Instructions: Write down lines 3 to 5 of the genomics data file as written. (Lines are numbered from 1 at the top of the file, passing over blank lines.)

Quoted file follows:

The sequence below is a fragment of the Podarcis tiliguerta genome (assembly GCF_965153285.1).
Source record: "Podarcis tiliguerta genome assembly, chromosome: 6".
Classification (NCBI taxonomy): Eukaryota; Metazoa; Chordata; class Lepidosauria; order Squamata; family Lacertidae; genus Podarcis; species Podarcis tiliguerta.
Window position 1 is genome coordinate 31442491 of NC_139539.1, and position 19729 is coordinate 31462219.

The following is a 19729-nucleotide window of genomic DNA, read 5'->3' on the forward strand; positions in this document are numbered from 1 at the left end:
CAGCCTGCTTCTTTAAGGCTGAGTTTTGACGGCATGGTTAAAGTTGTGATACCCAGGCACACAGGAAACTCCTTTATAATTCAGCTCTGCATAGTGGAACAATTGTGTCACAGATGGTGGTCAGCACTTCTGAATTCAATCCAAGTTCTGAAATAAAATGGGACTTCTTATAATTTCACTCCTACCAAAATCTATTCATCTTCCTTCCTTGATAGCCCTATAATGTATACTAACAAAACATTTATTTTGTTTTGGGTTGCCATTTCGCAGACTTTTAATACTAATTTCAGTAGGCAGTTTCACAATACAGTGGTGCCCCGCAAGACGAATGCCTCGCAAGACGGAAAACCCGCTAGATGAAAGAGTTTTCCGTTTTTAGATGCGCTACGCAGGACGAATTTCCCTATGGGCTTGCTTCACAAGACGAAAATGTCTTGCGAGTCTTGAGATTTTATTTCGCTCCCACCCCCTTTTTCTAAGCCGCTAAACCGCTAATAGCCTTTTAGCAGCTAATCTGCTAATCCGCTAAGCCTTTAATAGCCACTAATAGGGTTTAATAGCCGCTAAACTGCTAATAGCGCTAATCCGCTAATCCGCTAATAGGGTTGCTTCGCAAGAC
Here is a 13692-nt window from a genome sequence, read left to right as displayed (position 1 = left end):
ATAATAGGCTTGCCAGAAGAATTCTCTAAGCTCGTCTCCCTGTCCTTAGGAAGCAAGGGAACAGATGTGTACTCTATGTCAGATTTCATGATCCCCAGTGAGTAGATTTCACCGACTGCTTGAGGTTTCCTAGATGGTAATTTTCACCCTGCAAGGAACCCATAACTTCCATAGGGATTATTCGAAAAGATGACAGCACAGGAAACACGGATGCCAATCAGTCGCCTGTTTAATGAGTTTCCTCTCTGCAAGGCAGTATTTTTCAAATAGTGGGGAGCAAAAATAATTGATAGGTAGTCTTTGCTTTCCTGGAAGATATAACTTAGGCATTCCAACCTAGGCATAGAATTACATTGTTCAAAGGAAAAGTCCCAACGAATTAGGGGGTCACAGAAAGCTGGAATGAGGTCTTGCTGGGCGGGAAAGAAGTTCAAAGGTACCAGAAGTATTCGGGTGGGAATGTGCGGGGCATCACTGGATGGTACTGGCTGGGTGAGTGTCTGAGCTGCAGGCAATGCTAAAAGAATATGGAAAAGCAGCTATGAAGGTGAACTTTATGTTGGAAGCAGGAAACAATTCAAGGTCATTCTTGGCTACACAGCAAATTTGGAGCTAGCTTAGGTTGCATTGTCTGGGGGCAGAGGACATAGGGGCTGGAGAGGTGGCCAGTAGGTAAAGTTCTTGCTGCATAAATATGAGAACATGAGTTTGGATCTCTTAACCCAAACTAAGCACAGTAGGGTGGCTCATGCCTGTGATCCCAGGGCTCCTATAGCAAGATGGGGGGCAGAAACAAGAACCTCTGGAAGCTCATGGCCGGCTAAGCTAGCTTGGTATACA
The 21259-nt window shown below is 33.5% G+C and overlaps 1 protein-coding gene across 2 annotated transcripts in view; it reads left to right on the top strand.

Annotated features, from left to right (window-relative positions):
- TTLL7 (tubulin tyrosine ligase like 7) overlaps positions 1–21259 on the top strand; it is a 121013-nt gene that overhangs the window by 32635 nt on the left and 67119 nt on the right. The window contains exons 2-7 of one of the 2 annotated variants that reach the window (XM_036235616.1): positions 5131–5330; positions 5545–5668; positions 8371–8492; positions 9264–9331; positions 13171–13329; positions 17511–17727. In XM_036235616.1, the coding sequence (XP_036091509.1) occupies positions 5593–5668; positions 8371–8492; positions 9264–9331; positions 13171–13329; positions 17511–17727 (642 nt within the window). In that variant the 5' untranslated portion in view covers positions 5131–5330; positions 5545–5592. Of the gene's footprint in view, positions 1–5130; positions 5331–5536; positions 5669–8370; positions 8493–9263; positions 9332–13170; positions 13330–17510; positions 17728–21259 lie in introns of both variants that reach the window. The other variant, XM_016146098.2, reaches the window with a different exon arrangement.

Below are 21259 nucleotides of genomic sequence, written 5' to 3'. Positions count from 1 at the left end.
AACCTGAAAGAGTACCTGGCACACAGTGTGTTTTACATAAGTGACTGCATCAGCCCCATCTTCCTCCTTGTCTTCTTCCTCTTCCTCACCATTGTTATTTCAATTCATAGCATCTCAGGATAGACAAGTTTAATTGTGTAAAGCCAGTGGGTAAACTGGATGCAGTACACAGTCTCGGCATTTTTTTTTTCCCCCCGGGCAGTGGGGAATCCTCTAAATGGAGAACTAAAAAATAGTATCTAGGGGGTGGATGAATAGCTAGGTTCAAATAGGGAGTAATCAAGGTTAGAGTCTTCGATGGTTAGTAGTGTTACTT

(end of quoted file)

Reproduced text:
Classification (NCBI taxonomy): Eukaryota; Metazoa; Chordata; class Lepidosauria; order Squamata; family Lacertidae; genus Podarcis; species Podarcis tiliguerta.
Window position 1 is genome coordinate 31442491 of NC_139539.1, and position 19729 is coordinate 31462219.

The following is a 19729-nucleotide window of genomic DNA, read 5'->3' on the forward strand; positions in this document are numbered from 1 at the left end: